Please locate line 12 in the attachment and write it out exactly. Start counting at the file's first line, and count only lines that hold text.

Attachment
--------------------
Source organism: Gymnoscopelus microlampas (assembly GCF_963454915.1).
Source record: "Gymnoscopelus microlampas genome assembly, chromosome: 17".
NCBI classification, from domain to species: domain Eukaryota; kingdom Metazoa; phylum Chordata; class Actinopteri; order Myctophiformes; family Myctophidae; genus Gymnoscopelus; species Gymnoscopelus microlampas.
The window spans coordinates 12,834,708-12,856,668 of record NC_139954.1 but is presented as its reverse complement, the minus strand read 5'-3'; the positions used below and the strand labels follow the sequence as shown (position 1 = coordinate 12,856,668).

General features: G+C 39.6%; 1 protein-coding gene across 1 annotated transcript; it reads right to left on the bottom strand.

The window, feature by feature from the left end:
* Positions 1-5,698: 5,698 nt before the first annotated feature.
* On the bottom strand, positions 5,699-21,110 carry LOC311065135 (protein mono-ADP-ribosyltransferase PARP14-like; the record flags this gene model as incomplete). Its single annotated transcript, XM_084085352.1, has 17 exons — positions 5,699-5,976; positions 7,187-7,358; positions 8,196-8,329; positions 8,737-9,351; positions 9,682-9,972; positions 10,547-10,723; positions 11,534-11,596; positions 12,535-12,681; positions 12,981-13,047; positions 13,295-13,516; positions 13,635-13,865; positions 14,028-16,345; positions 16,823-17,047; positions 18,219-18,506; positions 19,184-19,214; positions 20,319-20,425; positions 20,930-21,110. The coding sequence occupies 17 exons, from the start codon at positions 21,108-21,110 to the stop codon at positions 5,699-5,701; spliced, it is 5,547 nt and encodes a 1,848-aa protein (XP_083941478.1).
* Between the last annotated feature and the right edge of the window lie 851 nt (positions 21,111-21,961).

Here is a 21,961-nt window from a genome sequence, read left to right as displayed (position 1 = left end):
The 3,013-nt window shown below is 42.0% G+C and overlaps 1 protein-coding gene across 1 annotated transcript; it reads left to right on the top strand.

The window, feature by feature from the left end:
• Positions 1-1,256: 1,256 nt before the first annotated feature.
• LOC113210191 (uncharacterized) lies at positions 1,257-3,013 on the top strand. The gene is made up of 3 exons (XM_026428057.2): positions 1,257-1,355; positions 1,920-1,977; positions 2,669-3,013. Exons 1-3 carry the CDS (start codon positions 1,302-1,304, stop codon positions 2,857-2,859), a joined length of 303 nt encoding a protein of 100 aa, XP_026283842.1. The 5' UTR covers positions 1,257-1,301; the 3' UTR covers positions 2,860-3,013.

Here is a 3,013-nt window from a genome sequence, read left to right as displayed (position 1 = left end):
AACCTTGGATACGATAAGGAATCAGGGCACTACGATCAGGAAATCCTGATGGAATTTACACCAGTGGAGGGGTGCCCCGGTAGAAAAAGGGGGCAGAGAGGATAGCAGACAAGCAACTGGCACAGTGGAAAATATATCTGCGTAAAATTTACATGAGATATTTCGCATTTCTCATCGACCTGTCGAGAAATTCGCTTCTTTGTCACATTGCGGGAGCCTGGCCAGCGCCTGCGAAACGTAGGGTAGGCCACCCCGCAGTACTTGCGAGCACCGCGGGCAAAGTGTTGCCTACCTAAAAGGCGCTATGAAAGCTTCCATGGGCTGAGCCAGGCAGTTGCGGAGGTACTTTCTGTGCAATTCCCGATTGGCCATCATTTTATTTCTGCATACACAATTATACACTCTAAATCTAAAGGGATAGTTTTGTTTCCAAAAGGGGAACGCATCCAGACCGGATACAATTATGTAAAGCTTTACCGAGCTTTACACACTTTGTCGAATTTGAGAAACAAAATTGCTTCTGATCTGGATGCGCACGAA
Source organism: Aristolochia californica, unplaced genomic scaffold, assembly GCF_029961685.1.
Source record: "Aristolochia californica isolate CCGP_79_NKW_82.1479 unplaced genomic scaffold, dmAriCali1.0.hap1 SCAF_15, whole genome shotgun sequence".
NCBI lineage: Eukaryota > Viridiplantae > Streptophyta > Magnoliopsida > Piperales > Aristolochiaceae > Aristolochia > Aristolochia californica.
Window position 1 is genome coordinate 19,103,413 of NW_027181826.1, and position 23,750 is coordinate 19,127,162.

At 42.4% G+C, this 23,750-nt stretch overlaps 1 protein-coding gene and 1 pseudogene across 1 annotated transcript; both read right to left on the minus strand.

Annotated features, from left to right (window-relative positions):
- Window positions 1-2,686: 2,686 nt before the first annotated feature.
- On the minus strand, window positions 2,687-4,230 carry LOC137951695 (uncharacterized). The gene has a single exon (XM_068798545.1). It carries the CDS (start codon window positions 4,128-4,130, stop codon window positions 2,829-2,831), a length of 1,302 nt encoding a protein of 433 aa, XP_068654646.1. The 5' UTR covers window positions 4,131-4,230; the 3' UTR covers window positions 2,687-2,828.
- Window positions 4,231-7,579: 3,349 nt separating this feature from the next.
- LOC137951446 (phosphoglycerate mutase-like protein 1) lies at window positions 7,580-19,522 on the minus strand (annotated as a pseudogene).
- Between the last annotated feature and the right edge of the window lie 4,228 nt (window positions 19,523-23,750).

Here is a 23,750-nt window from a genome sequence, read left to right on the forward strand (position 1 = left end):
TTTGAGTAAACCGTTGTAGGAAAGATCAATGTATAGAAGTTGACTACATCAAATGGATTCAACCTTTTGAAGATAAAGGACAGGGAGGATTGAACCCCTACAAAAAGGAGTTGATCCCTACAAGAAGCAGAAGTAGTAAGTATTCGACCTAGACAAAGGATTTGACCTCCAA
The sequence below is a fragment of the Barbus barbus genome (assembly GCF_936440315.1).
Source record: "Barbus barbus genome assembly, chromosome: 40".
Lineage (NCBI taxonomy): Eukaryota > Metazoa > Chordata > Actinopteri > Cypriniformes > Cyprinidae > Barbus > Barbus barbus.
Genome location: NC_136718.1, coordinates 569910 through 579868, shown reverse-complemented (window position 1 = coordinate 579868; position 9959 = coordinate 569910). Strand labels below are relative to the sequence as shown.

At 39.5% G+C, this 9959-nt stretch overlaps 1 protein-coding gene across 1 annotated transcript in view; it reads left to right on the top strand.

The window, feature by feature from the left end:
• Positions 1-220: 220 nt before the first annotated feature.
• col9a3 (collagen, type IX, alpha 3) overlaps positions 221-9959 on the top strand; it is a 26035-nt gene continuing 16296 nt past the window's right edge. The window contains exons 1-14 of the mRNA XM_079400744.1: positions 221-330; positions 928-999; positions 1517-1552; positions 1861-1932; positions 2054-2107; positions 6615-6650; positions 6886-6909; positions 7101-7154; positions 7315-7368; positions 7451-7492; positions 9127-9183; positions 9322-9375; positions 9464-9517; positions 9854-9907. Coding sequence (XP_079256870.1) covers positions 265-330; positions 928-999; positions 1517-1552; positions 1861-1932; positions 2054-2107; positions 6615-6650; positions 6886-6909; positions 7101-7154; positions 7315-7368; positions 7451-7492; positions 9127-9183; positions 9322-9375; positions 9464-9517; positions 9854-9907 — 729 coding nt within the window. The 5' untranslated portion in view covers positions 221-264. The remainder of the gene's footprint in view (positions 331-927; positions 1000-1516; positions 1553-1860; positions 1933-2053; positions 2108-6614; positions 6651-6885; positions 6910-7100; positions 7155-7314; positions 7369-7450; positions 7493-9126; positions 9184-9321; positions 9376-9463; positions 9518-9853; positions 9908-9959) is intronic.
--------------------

The window, feature by feature from the left end: